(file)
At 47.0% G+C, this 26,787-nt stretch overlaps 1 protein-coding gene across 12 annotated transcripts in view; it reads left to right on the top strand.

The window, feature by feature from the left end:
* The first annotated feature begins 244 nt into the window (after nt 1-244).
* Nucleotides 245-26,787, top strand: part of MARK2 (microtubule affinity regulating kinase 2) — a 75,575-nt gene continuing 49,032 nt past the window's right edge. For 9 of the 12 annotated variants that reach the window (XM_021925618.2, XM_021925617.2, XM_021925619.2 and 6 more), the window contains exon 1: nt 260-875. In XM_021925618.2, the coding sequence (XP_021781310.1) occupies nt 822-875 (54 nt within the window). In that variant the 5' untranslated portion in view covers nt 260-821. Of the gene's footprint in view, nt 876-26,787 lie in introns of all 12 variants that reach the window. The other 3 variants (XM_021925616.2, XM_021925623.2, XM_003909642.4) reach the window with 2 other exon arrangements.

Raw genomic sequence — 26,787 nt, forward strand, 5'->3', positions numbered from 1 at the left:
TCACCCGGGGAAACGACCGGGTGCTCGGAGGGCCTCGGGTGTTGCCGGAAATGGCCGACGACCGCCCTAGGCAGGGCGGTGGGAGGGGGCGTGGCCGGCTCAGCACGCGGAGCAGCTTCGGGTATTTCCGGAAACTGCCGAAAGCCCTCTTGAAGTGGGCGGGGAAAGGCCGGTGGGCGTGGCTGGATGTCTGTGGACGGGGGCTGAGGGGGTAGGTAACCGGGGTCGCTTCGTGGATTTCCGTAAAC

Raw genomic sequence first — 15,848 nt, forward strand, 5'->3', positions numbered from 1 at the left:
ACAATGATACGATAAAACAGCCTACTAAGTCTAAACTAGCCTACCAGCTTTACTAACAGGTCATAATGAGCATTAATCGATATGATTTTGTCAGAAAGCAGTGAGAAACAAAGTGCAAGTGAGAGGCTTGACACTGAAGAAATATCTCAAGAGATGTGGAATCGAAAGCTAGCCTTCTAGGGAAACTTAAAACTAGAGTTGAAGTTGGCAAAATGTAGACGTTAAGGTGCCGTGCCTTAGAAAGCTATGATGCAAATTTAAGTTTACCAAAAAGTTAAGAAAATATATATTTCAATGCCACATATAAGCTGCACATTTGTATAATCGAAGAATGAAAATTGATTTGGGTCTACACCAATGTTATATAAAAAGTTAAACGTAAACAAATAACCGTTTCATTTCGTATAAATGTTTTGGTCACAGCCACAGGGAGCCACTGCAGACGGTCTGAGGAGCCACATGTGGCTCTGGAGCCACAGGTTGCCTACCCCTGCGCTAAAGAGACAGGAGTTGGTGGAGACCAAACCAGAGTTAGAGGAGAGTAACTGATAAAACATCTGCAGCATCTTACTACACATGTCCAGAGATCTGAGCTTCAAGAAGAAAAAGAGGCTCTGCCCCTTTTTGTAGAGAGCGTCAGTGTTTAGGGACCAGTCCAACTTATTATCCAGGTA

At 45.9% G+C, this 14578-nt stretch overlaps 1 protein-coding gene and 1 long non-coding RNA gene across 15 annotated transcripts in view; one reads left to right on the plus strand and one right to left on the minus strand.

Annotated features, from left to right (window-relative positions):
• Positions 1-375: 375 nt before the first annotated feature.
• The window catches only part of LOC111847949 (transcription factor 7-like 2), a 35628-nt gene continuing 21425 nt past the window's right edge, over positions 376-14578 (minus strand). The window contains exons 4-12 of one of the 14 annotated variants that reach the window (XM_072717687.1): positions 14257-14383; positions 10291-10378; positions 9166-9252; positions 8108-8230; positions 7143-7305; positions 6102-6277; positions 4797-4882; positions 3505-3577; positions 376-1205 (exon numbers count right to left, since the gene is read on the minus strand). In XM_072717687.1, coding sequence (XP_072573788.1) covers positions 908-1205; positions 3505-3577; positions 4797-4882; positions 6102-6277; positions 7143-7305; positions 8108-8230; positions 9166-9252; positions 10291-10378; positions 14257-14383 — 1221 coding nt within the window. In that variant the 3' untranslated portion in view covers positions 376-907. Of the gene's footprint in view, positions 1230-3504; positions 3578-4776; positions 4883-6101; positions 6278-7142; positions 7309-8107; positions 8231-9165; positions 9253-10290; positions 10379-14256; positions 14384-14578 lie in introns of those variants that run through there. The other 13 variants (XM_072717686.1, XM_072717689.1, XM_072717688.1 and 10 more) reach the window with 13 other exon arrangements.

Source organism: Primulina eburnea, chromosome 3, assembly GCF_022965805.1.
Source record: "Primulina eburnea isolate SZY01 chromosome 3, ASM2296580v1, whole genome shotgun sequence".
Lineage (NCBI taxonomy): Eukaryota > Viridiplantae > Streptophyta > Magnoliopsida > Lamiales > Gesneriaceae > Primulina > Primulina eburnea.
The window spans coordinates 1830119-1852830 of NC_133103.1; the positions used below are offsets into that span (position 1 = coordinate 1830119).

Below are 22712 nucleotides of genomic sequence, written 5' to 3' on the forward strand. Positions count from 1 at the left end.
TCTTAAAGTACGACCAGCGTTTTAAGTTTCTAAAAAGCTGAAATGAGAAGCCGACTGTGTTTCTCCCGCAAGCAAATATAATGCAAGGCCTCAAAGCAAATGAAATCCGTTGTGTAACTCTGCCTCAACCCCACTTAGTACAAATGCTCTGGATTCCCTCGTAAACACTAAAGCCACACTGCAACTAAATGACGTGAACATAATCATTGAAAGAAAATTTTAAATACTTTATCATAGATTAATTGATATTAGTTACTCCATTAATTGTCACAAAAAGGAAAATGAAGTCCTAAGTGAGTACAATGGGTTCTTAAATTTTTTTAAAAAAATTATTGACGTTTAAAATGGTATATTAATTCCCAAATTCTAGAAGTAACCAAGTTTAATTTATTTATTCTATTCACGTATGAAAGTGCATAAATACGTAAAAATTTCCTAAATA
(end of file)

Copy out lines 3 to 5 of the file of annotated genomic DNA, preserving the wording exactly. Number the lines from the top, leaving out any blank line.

* The first annotated feature begins 244 nt into the window (after nt 1-244).
* Nucleotides 245-26,787, top strand: part of MARK2 (microtubule affinity regulating kinase 2) — a 75,575-nt gene continuing 49,032 nt past the window's right edge. For 9 of the 12 annotated variants that reach the window (XM_021925618.2, XM_021925617.2, XM_021925619.2 and 6 more), the window contains exon 1: nt 260-875. In XM_021925618.2, the coding sequence (XP_021781310.1) occupies nt 822-875 (54 nt within the window). In that variant the 5' untranslated portion in view covers nt 260-821. Of the gene's footprint in view, nt 876-26,787 lie in introns of all 12 variants that reach the window. The other 3 variants (XM_021925616.2, XM_021925623.2, XM_003909642.4) reach the window with 2 other exon arrangements.

Raw genomic sequence — 26,787 nt, forward strand, 5'->3', positions numbered from 1 at the left: